SwiftUI Architectures: Model-View, Redux & MVVM

With SwiftUI and Xcode 11 released just recently, we decided to investigate different app architectures that can be used with SwiftUI. We’re going to look into a rather simple Model-View architecture, the Redux architecture pattern and the ViewState MVVM.

Since SwiftUI uses a declarative UI approach, writing UI code has drastically changed. Instead of UIKit’s rather imperative approach with objects that are instantiated once and used until they are deallocated, SwiftUI recreates a View’s subviews every time the state changes. Due to this, we check whether our current MVVM architecture (see our previous blog post for more information) can simply be ported to SwiftUI and also try new architecture approaches, which might fit even better. Let’s see!

What we will build

Before we start with the different app architectures for SwiftUI, let me introduce you to our example app for this article: QBChat. QBChat is a simple chat app we want to implement using the different app architectures to give you an idea of how these architectures look in code. QBChat has a ChatListView with a list of different chats and a ChatDetailView with only messages from a single chat.

Since this app should only be used as a small example, we use the following models to express what information we have about a chat and a message.
We further define a ChatService to handle all chat-related model manipulations with the following interface:
In addition to that, we predefined the Views ChatCell and MessageView to display chat/message information. Since both of these Views are only displaying static information, we simply use them but do not further adapt them to each architecture.

SwiftUI App Architectures

We first describe and discuss the app architectures Model-View, Redux and ViewState MVVM individually by showing an example implementation (which you can also find in this Github repository). We then evaluate them in comparison to each other.


We start with a simple-to-understand trivial architecture to show which problems might arise once an app starts getting bigger and why there might be the need for an intermediate layer between View and Model code.

Overview / Idea

In a Model-View app architecture, the View layer has full access to the Model layer and translates user input by itself into Model manipulation actions. The View also accesses the Model layer to display the current state the app is in.


For the Model-View app architecture, we add the necessary services and model state in the View directly, as you can see in ChatListView and ChatDetailView. In this example, we simply add our ChatService to the Views itself and access their methods directly to create the different Views from them. We also forward the ChatService to the ChatDetailView for it to be used accordingly.

As we see in ChatDetailView, we need to store state in the View itself, including the current chat and the messages inside a chat.


If we were to consider these Views as always screen-filling, they seem to be very similar to how UIViewControllers work in a UIKit-MVC app architecture. Similar to the problems encountered by using an MVC app architecture, we could also identify the following advantages and disadvantages of using a Model-View app architecture:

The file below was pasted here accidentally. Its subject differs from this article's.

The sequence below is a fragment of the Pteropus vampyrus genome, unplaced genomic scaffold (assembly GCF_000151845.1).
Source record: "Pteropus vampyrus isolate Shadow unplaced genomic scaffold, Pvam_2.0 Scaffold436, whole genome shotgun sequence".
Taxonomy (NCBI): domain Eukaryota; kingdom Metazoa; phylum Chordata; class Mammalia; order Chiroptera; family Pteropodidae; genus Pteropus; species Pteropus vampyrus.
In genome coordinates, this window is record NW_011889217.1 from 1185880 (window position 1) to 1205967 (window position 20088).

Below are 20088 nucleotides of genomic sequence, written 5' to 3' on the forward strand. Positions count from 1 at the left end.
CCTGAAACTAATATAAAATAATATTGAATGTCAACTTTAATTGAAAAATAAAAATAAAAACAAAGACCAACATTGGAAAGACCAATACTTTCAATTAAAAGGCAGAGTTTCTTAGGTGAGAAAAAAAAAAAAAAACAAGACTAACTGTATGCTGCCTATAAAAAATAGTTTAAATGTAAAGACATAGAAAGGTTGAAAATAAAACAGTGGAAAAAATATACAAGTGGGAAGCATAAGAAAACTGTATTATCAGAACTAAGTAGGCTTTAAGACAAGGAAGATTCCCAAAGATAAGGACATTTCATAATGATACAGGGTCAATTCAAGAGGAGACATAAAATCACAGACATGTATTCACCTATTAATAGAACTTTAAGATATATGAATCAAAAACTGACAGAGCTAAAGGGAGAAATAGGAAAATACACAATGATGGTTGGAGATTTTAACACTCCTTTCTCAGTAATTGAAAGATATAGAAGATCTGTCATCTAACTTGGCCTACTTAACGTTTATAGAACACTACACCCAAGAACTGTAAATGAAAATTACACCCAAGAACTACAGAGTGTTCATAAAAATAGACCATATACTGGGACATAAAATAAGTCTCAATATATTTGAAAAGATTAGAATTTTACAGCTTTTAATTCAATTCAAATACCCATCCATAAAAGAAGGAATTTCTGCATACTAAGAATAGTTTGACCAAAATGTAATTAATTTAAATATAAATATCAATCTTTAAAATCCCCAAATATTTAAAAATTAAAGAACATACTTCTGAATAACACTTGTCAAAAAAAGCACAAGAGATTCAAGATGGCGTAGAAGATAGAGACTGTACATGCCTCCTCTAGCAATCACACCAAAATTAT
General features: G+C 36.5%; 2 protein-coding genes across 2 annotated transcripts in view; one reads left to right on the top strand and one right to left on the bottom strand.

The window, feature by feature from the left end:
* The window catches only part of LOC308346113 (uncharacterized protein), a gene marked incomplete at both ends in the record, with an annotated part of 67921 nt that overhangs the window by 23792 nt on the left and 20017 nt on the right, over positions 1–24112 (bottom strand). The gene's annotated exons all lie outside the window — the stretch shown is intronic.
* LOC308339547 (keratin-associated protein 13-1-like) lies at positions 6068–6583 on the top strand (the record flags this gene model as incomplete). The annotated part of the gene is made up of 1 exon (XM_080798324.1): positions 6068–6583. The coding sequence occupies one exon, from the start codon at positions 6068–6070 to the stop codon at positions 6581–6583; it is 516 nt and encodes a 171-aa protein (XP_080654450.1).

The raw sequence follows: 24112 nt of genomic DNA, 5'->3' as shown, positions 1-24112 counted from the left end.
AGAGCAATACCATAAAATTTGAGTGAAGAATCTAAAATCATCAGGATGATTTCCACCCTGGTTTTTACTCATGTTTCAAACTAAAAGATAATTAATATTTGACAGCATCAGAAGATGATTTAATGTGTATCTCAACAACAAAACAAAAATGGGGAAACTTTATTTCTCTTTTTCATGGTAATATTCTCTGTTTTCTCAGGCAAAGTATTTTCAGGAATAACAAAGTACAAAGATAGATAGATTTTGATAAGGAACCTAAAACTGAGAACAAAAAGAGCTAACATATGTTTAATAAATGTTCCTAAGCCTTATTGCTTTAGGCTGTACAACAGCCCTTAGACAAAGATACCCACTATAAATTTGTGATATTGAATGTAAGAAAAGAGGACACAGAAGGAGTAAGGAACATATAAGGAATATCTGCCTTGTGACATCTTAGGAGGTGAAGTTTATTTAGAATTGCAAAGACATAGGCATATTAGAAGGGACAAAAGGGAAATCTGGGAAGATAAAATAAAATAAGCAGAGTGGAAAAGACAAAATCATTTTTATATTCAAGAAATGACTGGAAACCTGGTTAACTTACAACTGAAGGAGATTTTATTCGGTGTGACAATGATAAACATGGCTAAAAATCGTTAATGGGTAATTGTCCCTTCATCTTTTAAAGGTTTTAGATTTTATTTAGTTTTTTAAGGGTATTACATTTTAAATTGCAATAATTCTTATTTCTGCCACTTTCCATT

• Low code overhead: No need to write intermediate layers for business logic or even handle code in different files. This allows for fast and simple development.
  • Low update rate: The View is only updated when the state important for that View actually changed. There is only a limited amount of shared state between Views.


  • “Massive View”: Views can easily grow in complexity over time once there is more complex business logic needed.
  • Low Reusability: Views cannot easily be reused since business logic is strongly coupled to UI code.
  • Low Testability: Views cannot easily be tested with mock data. Dependencies between different UI controls can also only be tested in a close-to-production environment.


In a Redux-like architecture, View components access the state of Store objects and send Action objects to trigger certain actions. An Action will be performed by a Reducer, which is part of a Store, resulting in a state change. In contrast to more scene-centric architectures, Redux is generally considered to have a global state.

Overview / Idea

The Redux app architecture is based on the idea of a global app state, which all Views can access and only View-specific information (like Model identifiers or View states) in the specific View-structs. For an implementation of a Redux-like architecture for UIKit, have a look at ReSwift.

There are multiple ways of implementing the Redux architecture pattern. You can use multiple Reducers for all the different actions that might be triggered. You can also have a global state or define certain substates of that global state. Since the main advantage of a Redux-like app architecture is often considered to be its single-source-of-truth nature, we are focussing on having a single state and reducer defining the whole business logic of the app. How this is working in detail will be explained in the following.

Generic Implementation

We first define how a generic Store and Reducer work and then decide on a global app state, available actions and a reducer.

This implementation is based on the implementation provided by Majid Jabrayilov. In contrast to Majid’s approach to differentiate between synchronous and asynchronous actions, we simply combine them into the same interface. Therefore, a Reducer always returns a publisher, which describes how to change the state once an event from the publisher is handled. Whenever there is a synchronous state change, you can use the Reducer.sync method.